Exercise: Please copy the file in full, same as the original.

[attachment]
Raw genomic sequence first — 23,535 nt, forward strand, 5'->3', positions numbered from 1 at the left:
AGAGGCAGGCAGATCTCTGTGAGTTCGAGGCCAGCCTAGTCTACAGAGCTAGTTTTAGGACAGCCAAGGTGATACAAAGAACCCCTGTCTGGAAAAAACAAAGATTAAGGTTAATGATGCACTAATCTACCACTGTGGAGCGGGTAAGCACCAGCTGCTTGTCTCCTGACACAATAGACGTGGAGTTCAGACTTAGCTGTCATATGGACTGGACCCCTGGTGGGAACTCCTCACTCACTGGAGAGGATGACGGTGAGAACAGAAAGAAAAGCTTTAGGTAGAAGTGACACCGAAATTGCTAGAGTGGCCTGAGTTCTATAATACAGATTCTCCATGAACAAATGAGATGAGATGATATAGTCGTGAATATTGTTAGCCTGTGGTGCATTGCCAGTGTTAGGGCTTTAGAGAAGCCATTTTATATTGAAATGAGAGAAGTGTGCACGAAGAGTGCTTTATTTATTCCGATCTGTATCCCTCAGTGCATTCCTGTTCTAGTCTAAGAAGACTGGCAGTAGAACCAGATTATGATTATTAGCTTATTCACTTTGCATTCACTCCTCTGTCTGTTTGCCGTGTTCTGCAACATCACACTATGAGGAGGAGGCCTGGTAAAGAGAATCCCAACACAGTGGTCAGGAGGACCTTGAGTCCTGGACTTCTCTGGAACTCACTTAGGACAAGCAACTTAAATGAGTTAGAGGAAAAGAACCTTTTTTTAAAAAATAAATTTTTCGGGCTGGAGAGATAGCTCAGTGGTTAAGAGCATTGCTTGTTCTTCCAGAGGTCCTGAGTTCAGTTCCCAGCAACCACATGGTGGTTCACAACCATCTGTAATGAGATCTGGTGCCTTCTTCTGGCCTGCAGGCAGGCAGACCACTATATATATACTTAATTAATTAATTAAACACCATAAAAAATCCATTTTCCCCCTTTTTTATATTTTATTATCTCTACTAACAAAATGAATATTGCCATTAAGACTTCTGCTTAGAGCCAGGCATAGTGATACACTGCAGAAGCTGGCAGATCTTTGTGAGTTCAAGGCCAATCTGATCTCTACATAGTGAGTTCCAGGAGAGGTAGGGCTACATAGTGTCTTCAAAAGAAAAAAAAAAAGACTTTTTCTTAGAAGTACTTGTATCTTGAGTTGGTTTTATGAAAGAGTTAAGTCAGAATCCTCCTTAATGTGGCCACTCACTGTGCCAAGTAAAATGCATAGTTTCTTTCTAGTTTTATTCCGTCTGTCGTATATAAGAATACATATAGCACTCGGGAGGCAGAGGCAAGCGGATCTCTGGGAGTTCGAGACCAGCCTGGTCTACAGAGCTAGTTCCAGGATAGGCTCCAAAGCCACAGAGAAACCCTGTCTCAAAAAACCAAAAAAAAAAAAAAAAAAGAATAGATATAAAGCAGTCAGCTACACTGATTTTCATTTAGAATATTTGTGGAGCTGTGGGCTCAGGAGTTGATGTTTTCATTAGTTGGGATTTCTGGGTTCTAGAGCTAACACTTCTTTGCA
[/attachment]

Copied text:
Raw genomic sequence first — 23,535 nt, forward strand, 5'->3', positions numbered from 1 at the left:
AGAGGCAGGCAGATCTCTGTGAGTTCGAGGCCAGCCTAGTCTACAGAGCTAGTTTTAGGACAGCCAAGGTGATACAAAGAACCCCTGTCTGGAAAAAACAAAGATTAAGGTTAATGATGCACTAATCTACCACTGTGGAGCGGGTAAGCACCAGCTGCTTGTCTCCTGACACAATAGACGTGGAGTTCAGACTTAGCTGTCATATGGACTGGACCCCTGGTGGGAACTCCTCACTCACTGGAGAGGATGACGGTGAGAACAGAAAGAAAAGCTTTAGGTAGAAGTGACACCGAAATTGCTAGAGTGGCCTGAGTTCTATAATACAGATTCTCCATGAACAAATGAGATGAGATGATATAGTCGTGAATATTGTTAGCCTGTGGTGCATTGCCAGTGTTAGGGCTTTAGAGAAGCCATTTTATATTGAAATGAGAGAAGTGTGCACGAAGAGTGCTTTATTTATTCCGATCTGTATCCCTCAGTGCATTCCTGTTCTAGTCTAAGAAGACTGGCAGTAGAACCAGATTATGATTATTAGCTTATTCACTTTGCATTCACTCCTCTGTCTGTTTGCCGTGTTCTGCAACATCACACTATGAGGAGGAGGCCTGGTAAAGAGAATCCCAACACAGTGGTCAGGAGGACCTTGAGTCCTGGACTTCTCTGGAACTCACTTAGGACAAGCAACTTAAATGAGTTAGAGGAAAAGAACCTTTTTTTAAAAAATAAATTTTTCGGGCTGGAGAGATAGCTCAGTGGTTAAGAGCATTGCTTGTTCTTCCAGAGGTCCTGAGTTCAGTTCCCAGCAACCACATGGTGGTTCACAACCATCTGTAATGAGATCTGGTGCCTTCTTCTGGCCTGCAGGCAGGCAGACCACTATATATATACTTAATTAATTAATTAAACACCATAAAAAATCCATTTTCCCCCTTTTTTATATTTTATTATCTCTACTAACAAAATGAATATTGCCATTAAGACTTCTGCTTAGAGCCAGGCATAGTGATACACTGCAGAAGCTGGCAGATCTTTGTGAGTTCAAGGCCAATCTGATCTCTACATAGTGAGTTCCAGGAGAGGTAGGGCTACATAGTGTCTTCAAAAGAAAAAAAAAAAGACTTTTTCTTAGAAGTACTTGTATCTTGAGTTGGTTTTATGAAAGAGTTAAGTCAGAATCCTCCTTAATGTGGCCACTCACTGTGCCAAGTAAAATGCATAGTTTCTTTCTAGTTTTATTCCGTCTGTCGTATATAAGAATACATATAGCACTCGGGAGGCAGAGGCAAGCGGATCTCTGGGAGTTCGAGACCAGCCTGGTCTACAGAGCTAGTTCCAGGATAGGCTCCAAAGCCACAGAGAAACCCTGTCTCAAAAAACCAAAAAAAAAAAAAAAAAAGAATAGATATAAAGCAGTCAGCTACACTGATTTTCATTTAGAATATTTGTGGAGCTGTGGGCTCAGGAGTTGATGTTTTCATTAGTTGGGATTTCTGGGTTCTAGAGCTAACACTTCTTTGCA